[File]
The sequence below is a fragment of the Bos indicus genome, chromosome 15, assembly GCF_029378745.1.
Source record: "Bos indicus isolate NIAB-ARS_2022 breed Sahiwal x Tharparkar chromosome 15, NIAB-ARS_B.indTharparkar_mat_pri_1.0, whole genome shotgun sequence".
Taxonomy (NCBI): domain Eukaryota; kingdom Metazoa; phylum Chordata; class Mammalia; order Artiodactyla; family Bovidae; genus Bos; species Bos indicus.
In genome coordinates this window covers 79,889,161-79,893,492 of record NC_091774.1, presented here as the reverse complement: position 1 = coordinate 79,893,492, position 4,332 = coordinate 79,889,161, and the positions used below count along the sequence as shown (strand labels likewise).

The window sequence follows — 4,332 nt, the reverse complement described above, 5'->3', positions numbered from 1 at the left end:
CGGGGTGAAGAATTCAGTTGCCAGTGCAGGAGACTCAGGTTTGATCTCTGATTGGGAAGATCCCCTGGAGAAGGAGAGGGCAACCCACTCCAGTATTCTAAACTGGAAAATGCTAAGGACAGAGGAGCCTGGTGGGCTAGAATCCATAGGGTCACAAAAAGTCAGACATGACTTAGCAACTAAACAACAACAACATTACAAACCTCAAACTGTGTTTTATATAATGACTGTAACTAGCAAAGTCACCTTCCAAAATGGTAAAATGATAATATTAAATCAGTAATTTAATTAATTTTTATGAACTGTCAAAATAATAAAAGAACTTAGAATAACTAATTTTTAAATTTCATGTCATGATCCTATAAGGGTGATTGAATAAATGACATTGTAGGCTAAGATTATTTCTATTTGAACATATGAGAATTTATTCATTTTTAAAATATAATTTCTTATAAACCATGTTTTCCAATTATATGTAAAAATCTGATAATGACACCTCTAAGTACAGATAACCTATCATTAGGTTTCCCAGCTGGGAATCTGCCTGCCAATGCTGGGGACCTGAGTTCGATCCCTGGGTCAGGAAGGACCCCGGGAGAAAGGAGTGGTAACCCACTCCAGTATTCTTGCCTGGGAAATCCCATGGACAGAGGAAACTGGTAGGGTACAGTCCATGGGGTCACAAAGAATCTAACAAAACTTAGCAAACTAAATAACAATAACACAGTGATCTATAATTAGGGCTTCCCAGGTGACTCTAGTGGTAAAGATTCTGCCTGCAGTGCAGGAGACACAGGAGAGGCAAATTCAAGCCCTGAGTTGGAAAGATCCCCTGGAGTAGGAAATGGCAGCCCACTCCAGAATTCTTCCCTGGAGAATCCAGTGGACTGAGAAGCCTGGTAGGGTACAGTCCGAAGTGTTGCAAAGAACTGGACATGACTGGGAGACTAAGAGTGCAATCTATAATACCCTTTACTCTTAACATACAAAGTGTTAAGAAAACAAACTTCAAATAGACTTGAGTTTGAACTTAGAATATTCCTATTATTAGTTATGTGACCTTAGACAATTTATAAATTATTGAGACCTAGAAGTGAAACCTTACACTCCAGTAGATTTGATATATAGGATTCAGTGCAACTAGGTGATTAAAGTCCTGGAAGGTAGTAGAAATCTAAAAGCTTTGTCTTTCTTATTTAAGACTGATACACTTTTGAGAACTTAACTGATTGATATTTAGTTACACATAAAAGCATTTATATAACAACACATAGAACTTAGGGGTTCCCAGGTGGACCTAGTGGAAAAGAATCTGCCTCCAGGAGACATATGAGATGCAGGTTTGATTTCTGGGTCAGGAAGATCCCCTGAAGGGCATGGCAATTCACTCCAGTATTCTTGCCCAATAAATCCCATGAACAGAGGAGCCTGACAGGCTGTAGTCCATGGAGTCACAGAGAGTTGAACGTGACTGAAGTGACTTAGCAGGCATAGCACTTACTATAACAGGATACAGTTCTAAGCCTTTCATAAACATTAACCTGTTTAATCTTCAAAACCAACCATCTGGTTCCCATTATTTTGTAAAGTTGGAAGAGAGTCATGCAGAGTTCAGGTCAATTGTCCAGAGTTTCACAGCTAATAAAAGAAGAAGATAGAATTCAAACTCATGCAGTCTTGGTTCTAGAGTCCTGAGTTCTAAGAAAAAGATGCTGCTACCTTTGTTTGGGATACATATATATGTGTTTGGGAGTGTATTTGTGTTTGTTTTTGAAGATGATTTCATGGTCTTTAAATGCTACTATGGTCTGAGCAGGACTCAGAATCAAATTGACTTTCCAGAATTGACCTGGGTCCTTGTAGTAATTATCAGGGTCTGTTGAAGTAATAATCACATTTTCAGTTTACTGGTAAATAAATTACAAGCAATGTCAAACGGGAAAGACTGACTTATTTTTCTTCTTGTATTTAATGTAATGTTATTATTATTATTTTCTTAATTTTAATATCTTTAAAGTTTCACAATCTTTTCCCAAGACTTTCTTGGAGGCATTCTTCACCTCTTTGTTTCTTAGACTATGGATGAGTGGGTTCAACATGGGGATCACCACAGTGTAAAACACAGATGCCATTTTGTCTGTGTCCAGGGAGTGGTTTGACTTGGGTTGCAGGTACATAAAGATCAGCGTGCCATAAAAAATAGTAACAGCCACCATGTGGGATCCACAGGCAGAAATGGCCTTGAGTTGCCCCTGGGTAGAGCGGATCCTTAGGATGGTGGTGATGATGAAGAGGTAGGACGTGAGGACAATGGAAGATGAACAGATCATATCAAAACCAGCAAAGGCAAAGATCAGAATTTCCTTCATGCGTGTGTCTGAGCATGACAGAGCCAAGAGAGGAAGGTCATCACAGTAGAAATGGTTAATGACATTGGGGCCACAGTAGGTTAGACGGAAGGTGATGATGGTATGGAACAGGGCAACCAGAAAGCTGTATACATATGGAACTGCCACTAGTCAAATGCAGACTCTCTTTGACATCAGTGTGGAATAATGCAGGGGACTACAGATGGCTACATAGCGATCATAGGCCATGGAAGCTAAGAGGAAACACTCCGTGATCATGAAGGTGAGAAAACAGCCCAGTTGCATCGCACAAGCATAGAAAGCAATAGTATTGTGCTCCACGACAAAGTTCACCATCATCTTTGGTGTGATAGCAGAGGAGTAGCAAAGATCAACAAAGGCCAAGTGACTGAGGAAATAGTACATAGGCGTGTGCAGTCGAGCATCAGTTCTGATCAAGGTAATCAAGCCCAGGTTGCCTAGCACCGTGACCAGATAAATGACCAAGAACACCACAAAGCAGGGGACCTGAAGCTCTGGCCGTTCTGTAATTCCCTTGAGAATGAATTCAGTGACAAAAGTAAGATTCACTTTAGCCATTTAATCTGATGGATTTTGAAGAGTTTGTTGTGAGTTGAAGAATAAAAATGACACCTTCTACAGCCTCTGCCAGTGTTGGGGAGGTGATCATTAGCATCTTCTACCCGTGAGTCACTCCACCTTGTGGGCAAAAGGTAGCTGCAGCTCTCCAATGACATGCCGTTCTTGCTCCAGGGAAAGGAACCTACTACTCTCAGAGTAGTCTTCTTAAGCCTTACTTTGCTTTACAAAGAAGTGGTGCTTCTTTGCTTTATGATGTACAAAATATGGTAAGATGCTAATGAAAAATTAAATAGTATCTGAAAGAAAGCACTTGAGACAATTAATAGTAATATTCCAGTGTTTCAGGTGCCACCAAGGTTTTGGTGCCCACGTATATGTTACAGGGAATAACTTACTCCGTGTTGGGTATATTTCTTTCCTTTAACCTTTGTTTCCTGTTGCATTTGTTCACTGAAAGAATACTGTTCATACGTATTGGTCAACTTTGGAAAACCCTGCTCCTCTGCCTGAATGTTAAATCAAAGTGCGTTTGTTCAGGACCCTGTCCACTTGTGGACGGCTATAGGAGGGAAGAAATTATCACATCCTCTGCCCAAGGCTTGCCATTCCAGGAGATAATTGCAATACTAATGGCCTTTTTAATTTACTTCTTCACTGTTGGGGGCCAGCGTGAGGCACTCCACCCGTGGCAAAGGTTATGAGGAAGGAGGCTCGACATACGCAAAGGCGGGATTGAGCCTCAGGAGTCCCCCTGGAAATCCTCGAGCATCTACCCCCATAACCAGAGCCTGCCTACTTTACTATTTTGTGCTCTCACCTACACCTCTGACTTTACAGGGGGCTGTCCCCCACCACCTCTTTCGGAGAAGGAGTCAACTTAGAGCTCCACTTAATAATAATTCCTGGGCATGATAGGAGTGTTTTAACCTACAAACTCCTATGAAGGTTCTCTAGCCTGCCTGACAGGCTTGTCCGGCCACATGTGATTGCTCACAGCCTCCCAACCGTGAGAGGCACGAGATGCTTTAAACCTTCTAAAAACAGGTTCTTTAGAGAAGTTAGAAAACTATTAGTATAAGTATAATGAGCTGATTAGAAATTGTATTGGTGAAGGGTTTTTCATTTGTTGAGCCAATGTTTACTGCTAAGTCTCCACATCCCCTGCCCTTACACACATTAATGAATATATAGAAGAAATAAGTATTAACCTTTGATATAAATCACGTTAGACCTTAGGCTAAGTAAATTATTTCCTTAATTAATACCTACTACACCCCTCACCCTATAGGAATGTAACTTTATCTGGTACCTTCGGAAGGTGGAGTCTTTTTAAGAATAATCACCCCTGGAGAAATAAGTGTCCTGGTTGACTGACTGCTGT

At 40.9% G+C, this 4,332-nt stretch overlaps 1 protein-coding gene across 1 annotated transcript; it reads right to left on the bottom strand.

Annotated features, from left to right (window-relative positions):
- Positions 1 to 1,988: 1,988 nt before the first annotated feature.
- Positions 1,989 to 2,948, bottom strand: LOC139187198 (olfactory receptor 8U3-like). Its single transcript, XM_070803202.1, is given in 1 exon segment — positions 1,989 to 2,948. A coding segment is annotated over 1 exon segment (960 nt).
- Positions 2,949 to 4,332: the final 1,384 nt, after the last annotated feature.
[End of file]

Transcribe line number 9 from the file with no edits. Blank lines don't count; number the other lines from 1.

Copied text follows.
- Positions 1 to 1,988: 1,988 nt before the first annotated feature.